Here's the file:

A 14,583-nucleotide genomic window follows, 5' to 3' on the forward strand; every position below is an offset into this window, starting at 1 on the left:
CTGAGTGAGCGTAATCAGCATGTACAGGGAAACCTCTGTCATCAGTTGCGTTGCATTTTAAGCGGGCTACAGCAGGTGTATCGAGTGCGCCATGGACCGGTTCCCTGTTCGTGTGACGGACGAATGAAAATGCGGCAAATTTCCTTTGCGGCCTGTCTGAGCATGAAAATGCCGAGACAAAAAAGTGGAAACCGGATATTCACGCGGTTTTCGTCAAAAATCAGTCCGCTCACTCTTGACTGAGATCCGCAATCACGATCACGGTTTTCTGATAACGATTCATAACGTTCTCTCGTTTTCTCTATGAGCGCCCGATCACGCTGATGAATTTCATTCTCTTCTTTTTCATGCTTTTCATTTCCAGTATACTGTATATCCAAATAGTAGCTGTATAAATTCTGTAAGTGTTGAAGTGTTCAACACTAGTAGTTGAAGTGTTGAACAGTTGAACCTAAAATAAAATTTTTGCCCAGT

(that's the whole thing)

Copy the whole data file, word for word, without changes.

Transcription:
A 14,583-nucleotide genomic window follows, 5' to 3' on the forward strand; every position below is an offset into this window, starting at 1 on the left:
CTGAGTGAGCGTAATCAGCATGTACAGGGAAACCTCTGTCATCAGTTGCGTTGCATTTTAAGCGGGCTACAGCAGGTGTATCGAGTGCGCCATGGACCGGTTCCCTGTTCGTGTGACGGACGAATGAAAATGCGGCAAATTTCCTTTGCGGCCTGTCTGAGCATGAAAATGCCGAGACAAAAAAGTGGAAACCGGATATTCACGCGGTTTTCGTCAAAAATCAGTCCGCTCACTCTTGACTGAGATCCGCAATCACGATCACGGTTTTCTGATAACGATTCATAACGTTCTCTCGTTTTCTCTATGAGCGCCCGATCACGCTGATGAATTTCATTCTCTTCTTTTTCATGCTTTTCATTTCCAGTATACTGTATATCCAAATAGTAGCTGTATAAATTCTGTAAGTGTTGAAGTGTTCAACACTAGTAGTTGAAGTGTTGAACAGTTGAACCTAAAATAAAATTTTTGCCCAGT